Since the beginning of history mankind has celebrated many days on many occasions. Get to know the history of the occasions we celebrate nowadays across the globe from the needless to mention “Mother’s Day” and family/social occasions to the cultural occasions like “Labour’s Day” and all the way to the religious occasions like “Saint Patrick’s Day” and their story through history.
Valentine's Day, also called Saint Valentine's Day or the Feast of Saint Valentine, is celebrated annually on February 14. It originated as a Western Christian feast day honoring one or two early Christian martyrs named Saint Valentine and is recognized as a significant cultural, religious, and commercial celebration of romance and love in many regions of the world.
Thanksgiving Day is a national holiday celebrated on various dates in the United States, Canada, some of the Caribbean islands, and Liberia. It began as a day of giving thanks and sacrifice for the blessing of the harvest and of the preceding year. Similarly named festival holidays occur in Germany and Japan. Thanksgiving is celebrated on the second Monday of October in Canada and on the fourth Thursday of November in the United States and Brazil, and around the same part of the year in other places. Although Thanksgiving has historical roots in religious and cultural traditions, it has long been celebrated as a secular holiday as well.
Saint Patrick's Day, or the Feast of Saint Patrick (Irish: Lá Fhéile Pádraig, "the Day of the Festival of Patrick"), is a cultural and religious celebration held on 17 March, the traditional death date of Saint Patrick (c. AD 385–461), the foremost patron saint of Ireland.
Halloween or Hallowe'en (a contraction of Hallows' Even or Hallows' Evening), also known as Allhalloween, All Hallows' Eve, or All Saints' Eve, is a celebration observed in several countries on 31 October, the eve of the Western Christian feast of All Hallows' Day. It begins the three-day observance of Allhallowtide, the time in the liturgical year dedicated to remembering the dead, including saints (hallows), martyrs, and all the faithful departed. It is widely believed that many Halloween traditions originated from ancient Celtic harvest festivals, particularly the Gaelic festival Samhain; that such festivals may have had pagan roots; and that Samhain itself was Christianized as Halloween by the early Church. Some believe, however, that Halloween began solely as a Christian holiday, separate from ancient festivals like Samhain.
Labor Day (Labor Day in the United States) is an annual holiday to celebrate the achievements of workers. Labor Day has its origins in the labor union movement, specifically the eight-hour day movement, which advocated eight hours for work, eight hours for recreation, and eight hours for rest. For most countries, "Labor Day" is synonymous with, or linked with, International Workers' Day, which occurs on 1 May. Some countries vary the actual date of their celebrations so that the holiday occurs on a Monday close to 1 May. Some countries have a holiday at or around this date, but it is not a 'Labor day' celebration.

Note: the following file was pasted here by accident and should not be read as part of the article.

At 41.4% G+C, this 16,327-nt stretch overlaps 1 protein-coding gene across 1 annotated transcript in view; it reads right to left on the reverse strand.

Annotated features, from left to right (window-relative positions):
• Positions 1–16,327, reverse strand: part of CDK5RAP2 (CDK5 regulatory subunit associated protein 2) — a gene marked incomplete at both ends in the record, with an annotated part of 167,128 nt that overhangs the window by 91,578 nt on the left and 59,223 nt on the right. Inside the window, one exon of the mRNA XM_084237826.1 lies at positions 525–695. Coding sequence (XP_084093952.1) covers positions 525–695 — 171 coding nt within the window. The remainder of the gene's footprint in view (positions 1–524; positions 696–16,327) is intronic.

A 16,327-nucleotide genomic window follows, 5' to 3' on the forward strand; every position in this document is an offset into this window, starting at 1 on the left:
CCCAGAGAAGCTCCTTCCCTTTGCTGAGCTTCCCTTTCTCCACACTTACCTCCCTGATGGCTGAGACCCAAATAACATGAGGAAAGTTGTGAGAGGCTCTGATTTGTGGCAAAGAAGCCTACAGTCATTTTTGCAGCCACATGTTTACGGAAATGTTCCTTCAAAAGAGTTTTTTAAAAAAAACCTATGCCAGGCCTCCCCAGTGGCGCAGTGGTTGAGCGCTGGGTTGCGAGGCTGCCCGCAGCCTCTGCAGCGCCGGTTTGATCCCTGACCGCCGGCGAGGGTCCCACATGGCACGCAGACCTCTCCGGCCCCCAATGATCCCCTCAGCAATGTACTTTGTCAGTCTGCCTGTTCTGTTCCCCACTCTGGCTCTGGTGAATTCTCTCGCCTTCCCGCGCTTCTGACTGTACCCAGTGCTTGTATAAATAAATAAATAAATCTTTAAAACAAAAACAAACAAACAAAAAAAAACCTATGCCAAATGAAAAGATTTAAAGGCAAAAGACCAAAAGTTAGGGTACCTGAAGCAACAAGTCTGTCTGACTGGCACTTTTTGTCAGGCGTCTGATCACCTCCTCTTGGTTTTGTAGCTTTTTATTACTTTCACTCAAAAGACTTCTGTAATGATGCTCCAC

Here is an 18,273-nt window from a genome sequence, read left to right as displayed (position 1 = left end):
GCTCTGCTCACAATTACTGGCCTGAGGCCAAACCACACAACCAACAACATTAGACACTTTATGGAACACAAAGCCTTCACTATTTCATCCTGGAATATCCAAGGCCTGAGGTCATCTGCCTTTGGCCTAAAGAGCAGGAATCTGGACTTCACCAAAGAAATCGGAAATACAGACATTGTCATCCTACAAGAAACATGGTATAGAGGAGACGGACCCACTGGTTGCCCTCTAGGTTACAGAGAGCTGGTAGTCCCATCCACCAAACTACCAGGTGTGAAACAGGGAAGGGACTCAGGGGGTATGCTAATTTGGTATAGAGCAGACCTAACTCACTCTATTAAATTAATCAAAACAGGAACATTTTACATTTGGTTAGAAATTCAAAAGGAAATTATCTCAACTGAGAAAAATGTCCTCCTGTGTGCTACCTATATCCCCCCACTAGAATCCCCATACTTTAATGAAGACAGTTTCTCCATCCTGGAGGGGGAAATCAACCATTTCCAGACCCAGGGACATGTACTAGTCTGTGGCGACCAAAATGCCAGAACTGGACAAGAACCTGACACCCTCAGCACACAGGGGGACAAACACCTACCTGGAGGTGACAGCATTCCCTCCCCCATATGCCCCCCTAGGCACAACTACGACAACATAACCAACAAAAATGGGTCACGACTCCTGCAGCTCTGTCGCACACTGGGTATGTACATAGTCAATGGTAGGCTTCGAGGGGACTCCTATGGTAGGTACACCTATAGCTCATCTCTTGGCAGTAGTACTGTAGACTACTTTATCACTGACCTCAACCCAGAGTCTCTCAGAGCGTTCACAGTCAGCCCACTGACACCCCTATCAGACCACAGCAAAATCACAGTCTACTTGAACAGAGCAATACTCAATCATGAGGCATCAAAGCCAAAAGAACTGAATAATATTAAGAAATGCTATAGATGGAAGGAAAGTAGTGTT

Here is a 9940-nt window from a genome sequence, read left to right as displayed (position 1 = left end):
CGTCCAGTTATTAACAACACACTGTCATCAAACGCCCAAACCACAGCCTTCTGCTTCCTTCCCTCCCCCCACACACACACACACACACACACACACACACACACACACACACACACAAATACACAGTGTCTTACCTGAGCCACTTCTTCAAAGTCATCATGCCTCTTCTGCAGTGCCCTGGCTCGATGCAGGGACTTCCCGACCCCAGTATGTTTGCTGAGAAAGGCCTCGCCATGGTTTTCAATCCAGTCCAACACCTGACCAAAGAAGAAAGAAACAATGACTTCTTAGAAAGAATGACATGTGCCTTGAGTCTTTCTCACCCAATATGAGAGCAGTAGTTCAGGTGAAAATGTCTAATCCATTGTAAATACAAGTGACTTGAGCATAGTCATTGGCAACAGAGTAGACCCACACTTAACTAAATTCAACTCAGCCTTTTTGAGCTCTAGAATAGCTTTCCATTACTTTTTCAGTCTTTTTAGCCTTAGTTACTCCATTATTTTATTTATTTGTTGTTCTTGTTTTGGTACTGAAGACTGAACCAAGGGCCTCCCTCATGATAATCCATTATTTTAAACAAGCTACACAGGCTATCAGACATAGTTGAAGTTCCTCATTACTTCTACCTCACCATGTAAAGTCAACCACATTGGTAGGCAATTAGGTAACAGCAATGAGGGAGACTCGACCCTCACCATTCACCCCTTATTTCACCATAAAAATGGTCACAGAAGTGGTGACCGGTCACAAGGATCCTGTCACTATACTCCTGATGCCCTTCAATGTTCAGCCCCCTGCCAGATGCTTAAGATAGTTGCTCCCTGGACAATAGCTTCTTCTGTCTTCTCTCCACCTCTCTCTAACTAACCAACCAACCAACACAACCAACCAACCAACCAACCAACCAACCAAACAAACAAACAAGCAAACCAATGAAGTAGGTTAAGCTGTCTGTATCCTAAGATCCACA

Juneteenth (a portmanteau of June and nineteenth) – also known as Freedom Day, Jubilee Day, Liberation Day, and Emancipation Day – is a holiday celebrating the emancipation of those who had been enslaved in the United States. Originating in Texas, it is now celebrated annually on the 19th of June throughout the United States, with varying official recognition. Specifically, it commemorates Union army general Gordon Granger announcing federal orders in Galveston, Texas, on June 19, 1865, proclaiming that all slaves in Texas were free.
Memorial Day is a federal holiday in the United States for remembering and honoring the military personnel who died while serving in the United States Armed Forces. The holiday is now observed on the last Monday of May, Memorial Day having been observed on May 30 from 1868 to 1970.
Mother's Day is a celebration honoring the mother of the family, as well as motherhood, maternal bonds, and the influence of mothers in society. It is celebrated on various days in many parts of the world, most commonly in the months of March or May.
Father's Day is a day of honoring fatherhood, paternal bonds, as well as the influence of fathers in society. In Catholic countries of Europe, it has been celebrated on March 19 (Saint Joseph's Day) since the Middle Ages. This celebration was brought by the Spanish and Portuguese to Latin America, where March 19 is often still used for it, though many countries in Europe and the Americas have adopted the U.S. date, which is the third Sunday of June. It is celebrated on various days in many parts of the world, most commonly in the months of March, April and June according to the home nation's customs. It complements similar celebrations honoring family members, such as Mother's Day, Siblings Day and Grandparents' Day.
Black Friday is an informal name for the Friday following Thanksgiving Day in the United States, which is celebrated on the fourth Thursday of November. The day after Thanksgiving has been regarded as the beginning of the United States Christmas shopping season since 1952, although the term "Black Friday" did not become widely used until more recent decades.